Noninvasive Brain Stimulation to Enhance Functional Recovery After Stroke: Studies in Animal Models

Julia Boonzaier, Geralda A.F. van Tilborg, Sebastiaan F.W. Neggers, Rick M. Dijkhuizen*

*Corresponding author for this work

Research output: Contribution to journalReview articlepeer-review


Background. Stroke is the leading cause of adult disability, but treatment options remain limited, leaving most patients with incomplete recovery. Patient and animal studies have shown potential of noninvasive brain stimulation (NIBS) strategies to improve function after stroke. However, mechanisms underlying therapeutic effects of NIBS are unclear and there is no consensus on which NIBS protocols are most effective. Objective. Provide a review of articles that assessed effects and mechanisms of repetitive transcranial magnetic stimulation (rTMS) and transcranial direct current stimulation (tDCS) in animal stroke models. Methods. Articles were searched in PubMed, including cross-references. Results. Nineteen eligible studies reporting effects of rTMS or tDCS after stroke in small rodents were identified. Seventeen of those described improved functional recovery or neuroprotection compared with untreated control or sham-stimulated groups. The effects of rTMS could be related to molecular mechanisms associated with ischemic tolerance, neuroprotection, anti-apoptosis, neurogenesis, angiogenesis, or neuroplasticity. Favorable outcome appeared most effectively when using high-frequency (>5 Hz) rTMS or intermittent theta burst stimulation of the ipsilesional hemisphere. tDCS effects were strongly dependent on stimulation polarity and onset time. Although these findings are promising, most studies did not meet Good Laboratory Practice assessment criteria. Conclusions. Despite limited data availability, animal stroke model studies demonstrate potential of NIBS to promote stroke recovery through different working mechanisms. Future studies in animal stroke models should adhere to Good Laboratory Practice guidelines and aim to further develop clinically applicable treatment protocols by identifying most favorable stimulation parameters, treatment onset, adjuvant therapies, and underlying modes of action.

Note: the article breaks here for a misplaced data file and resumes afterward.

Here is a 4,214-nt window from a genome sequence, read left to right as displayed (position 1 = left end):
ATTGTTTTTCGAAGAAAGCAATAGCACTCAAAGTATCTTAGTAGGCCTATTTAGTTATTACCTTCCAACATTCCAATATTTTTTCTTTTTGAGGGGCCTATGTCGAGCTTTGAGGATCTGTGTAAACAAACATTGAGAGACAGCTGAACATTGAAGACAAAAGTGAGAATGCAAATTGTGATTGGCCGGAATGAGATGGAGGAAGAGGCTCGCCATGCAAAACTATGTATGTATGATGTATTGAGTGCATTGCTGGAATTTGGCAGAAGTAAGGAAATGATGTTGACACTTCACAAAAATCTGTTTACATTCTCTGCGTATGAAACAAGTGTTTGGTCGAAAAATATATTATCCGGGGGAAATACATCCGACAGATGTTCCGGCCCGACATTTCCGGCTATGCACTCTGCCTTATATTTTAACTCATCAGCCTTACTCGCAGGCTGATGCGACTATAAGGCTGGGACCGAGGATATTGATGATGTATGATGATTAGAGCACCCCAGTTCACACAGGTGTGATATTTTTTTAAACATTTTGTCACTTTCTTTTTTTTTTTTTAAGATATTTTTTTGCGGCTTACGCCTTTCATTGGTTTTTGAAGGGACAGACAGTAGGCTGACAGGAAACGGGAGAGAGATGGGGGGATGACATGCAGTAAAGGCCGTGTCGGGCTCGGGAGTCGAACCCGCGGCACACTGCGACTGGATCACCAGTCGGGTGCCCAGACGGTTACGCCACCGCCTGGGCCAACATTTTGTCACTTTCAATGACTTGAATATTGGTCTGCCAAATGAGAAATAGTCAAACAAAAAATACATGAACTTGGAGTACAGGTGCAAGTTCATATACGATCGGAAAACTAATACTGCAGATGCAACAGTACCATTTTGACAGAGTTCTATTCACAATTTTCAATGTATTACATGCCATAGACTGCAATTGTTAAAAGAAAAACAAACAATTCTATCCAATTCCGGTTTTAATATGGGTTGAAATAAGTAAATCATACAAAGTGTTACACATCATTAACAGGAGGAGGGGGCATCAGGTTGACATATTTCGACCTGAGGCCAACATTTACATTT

Original languageEnglish
Pages (from-to)927-940
Number of pages14
JournalNeurorehabilitation and Neural Repair
Issue number11
Publication statusPublished - 1 Nov 2018


  • animal
  • cerebrovascular stroke
  • models
  • transcranial direct current stimulation
  • transcranial magnetic stimulation
  • Stroke Rehabilitation/methods
  • Recovery of Function/physiology
  • Stroke/physiopathology
  • Brain/physiopathology
  • Transcranial Magnetic Stimulation
  • Transcranial Direct Current Stimulation
  • Animals
  • Neuronal Plasticity/physiology
  • Disease Models, Animal


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